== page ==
Perhaps it is the upcoming anniversary of September 11, 2001, that’s resurfaced this old College Humor video in my mind.
The skit—called Stormtroopers’ 9/11—opens with a trio of imperial troopers letting off steam at a bar. “I don’t want to be a downer, but you guys do know what tomorrow is?” asks one. “The anniversary of the Death Star,” another answers. “Bingo,” the first replies.
The skit compares the Death Star’s destruction to the heinous tragedy that befell America nineteen years ago. Following the sketch writers’ twisted logic, the U.S. could be viewed as an evil galactic empire and the rebels as terrorists. You may disagree with the framing, as I do, and still appreciate the dark humor.
I thought about the 9/11 skit while watching Disney’s newly released, live-action Mulan remake this weekend. The film is gorgeous, visually stunning. The martial arts dazzle. The “tulou” walled villages are a sight to behold, even if they are historically inaccurate.
Yet while watching the film, I could not shake an image from my mind. No doubt owing to an intensifying geopolitical rivalry between the U.S. and China—tit-for-tat trade wars, draconian tech bans, embassy closures—I kept picturing the emperor and his realm’s defenders —that is, Mulan and her loyal soldier companions—as stormtroopers. (Heck, they’re fighting to preserve an empire!)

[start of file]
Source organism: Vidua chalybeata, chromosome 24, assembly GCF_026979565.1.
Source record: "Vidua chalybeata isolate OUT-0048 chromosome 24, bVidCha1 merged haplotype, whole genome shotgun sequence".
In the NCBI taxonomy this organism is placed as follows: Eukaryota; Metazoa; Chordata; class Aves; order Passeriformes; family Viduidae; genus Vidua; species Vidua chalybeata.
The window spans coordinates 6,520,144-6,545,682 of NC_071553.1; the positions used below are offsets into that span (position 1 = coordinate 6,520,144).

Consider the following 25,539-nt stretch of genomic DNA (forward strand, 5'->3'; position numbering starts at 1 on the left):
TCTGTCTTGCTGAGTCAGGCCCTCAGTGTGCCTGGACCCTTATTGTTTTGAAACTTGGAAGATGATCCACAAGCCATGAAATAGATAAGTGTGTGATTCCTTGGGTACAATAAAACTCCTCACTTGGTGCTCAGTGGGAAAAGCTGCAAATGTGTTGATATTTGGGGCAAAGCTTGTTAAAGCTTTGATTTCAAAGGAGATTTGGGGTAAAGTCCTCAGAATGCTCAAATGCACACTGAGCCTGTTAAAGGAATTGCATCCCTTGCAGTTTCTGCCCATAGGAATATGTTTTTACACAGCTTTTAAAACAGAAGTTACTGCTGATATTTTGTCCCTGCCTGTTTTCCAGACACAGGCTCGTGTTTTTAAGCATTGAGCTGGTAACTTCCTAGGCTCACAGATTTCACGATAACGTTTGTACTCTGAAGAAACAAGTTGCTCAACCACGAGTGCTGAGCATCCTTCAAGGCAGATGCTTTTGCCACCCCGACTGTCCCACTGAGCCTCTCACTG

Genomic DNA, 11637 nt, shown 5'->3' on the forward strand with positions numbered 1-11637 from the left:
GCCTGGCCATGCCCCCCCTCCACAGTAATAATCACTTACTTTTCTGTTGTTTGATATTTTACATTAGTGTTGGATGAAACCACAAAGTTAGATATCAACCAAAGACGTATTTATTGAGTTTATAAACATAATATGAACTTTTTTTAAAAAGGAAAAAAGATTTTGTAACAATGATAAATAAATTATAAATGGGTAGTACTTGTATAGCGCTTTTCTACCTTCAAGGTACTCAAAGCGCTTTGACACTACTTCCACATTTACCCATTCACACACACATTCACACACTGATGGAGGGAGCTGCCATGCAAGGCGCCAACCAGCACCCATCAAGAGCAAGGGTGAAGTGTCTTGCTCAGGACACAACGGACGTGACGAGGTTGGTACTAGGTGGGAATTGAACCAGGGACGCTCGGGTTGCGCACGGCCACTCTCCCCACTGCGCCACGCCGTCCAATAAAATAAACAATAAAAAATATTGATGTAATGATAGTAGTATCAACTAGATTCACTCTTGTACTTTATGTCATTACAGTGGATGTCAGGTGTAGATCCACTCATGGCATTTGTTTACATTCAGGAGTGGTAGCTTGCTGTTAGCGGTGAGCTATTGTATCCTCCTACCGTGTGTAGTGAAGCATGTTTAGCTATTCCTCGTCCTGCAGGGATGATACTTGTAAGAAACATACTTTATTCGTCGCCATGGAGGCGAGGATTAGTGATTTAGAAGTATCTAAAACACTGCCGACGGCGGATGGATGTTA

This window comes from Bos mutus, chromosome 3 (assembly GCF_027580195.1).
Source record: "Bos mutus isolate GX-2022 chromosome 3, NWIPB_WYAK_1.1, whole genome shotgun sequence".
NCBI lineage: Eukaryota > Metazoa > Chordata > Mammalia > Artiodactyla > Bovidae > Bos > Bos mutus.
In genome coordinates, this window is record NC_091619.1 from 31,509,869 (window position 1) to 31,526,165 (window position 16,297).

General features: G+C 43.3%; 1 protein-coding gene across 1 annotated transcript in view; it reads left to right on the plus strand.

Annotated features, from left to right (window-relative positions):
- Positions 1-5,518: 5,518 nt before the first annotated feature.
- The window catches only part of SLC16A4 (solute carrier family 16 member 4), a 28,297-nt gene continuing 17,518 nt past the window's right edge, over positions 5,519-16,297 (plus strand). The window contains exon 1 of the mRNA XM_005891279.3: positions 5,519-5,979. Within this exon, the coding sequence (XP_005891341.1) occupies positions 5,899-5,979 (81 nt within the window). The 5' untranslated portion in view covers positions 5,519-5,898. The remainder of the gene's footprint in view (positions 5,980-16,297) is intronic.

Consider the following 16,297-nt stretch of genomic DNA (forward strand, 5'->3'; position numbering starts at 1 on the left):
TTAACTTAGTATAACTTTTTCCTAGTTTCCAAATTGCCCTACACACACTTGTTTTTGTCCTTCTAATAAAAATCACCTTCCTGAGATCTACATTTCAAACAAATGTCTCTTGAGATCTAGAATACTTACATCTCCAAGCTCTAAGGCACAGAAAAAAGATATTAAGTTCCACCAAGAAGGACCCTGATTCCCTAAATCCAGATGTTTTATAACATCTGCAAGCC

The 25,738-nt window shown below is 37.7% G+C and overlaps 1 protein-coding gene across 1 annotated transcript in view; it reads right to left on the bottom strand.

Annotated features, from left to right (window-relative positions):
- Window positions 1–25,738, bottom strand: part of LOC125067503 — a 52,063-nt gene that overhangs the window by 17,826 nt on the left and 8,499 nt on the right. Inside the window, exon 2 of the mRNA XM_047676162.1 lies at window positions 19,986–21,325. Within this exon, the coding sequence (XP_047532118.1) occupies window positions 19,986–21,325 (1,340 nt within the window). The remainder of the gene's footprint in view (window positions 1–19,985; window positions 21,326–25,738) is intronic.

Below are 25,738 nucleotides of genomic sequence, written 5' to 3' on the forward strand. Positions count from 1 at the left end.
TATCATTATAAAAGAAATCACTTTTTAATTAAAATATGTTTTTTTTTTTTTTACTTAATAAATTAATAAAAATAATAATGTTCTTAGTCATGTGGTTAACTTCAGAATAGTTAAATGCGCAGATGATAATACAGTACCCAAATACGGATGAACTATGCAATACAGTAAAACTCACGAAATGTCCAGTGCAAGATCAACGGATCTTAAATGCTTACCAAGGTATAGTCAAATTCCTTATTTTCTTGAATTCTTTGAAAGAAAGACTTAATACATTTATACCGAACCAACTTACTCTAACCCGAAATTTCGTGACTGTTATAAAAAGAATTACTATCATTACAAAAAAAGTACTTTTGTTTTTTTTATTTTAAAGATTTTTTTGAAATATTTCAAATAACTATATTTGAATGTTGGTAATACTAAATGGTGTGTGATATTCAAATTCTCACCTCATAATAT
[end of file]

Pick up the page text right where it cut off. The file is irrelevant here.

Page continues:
The Mulan story is a source of national pride for China. The legend of the woman-warrior derives from a Wei dynasty poem circa the 5th century. The tale has been retold over the centuries. A 1939 domestic film adaptation found particular appeal with Chinese audiences who were captivated by the idea of repelling foreign invaders during the Second Sino-Japanese War.
Disney’s new take has had a rockier global reception. Some reviewers have celebrated the choice of an all-Asian cast. Some have called it Disney’s best live-action remake. But other critics are calling to boycott the film after the star, Liu Yifei, expressed support for Hong Kong police amid the city’s pro-democracy protests. More still are protesting the movie since parts were filmed in Xinjiang, a minority region of China facing cultural genocide from the government.
Disney has a lot hanging on this film. It is a test of the company’s Disney+ streaming service. It is a test of the company’s ability to satisfy the Chinese market, an increasingly important one for Hollywood studios. And it could affect the fortunes of one of the company’s marquee parks, Shanghai Disneyland.
Mulan represents a litmus test for people’s loyalties. Whether one sides with the U.S., China, or Disney’s capitalistic enterprise, it’s worth remembering that good and evil are not so easily delineated as the Star Wars universe—or political propaganda, for that matter—would have one believe.
JOIN US: The pandemic has rewritten business. Fortune is hosting a virtual discussion with experts across industries (Intel, Slack, Citi, Universal Pictures) to explore how companies can, through transformative tech such as A.I., become more resilient in a time of intense change. Register here for free to join on September 16 at 2:00-3:00 p.m. EDT.